I am amazed at the way you patiently answer so many questions. I needed an advice from regarding the first suit that I am looking to buy for my job interview as I have just graduated from university.
    My problem is I cant find a good fitted suit for me off the shelf from a store. The reason is I am 5’10″ in height with a thin built, but my sleeve length is long. My shirt size is 15 1/2 with 34-35 sleeve length. What will be an optimum suit size for me?
    Regarding coat length, how do I know what is the right length of the coat? At the shoulder, is it ok, if coat is a little bit lose or should it be perfect fit? And since you have already answered my ques for sleeve length I guess I dont need to ask it?
    Please advise

  17. necole says:

    hinahanap k p young biting suit n pang babae?

  18. fashion 2012 says:

    This maybe a little off topic but how about sleeves on a overcoat / outer jacket?

  19. sabby says:

    thank you bobby. You really love suits it seems. Hail Barney Stinson. XD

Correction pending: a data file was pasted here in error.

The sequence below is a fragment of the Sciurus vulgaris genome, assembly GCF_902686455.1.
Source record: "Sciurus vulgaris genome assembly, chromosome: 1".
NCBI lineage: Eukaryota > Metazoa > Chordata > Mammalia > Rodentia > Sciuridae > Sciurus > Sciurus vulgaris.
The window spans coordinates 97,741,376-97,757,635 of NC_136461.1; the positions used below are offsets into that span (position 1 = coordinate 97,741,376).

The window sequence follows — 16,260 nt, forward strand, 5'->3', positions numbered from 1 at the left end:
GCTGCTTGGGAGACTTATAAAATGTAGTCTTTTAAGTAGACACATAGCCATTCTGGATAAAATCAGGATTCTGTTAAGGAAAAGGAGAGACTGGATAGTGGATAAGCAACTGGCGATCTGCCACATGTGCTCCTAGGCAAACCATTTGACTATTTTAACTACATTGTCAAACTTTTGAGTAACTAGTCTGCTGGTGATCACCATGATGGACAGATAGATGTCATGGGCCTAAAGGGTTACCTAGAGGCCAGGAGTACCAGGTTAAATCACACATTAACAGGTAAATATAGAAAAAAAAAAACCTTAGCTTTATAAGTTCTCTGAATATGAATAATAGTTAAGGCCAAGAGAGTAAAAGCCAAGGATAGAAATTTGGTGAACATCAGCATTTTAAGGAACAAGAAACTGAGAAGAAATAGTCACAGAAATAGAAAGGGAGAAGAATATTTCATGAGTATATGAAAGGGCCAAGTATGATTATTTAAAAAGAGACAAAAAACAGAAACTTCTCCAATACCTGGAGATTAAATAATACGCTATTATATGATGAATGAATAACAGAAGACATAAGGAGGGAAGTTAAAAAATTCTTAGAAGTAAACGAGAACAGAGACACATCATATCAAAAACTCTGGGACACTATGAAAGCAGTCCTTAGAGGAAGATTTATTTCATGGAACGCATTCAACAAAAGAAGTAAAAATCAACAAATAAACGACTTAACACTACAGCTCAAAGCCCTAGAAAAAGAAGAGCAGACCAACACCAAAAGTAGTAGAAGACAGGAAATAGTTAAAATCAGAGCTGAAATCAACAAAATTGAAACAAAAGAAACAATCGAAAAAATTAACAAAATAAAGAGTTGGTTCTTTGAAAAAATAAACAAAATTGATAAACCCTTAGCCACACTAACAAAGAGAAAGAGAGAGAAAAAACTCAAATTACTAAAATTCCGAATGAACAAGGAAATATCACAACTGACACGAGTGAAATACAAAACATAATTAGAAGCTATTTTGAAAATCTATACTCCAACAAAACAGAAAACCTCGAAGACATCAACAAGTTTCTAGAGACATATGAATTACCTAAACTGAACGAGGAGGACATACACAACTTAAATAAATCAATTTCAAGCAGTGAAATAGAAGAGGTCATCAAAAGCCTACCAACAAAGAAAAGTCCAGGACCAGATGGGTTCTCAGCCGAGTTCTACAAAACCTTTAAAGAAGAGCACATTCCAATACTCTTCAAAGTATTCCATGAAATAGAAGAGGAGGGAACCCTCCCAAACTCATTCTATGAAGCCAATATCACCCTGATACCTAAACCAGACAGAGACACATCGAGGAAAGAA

20. tony says:

    this is great article you are very help me kindly share next article on groom wedding suit and casual suit thanks

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    I don’t understand the reason why I cannot subscribe to it. Is there anybody getting the same RSS problems? Anyone who knows the solution will you kindly respond? Thanks!!

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  22. Mark says:

    Hey Bobby,

    Did you get tired of answering questions? The last one answered was in 2010. The questions continue in 2013. My question is:

    Does the proper length of shirt and jacket sleeves change over the years or from one country to another?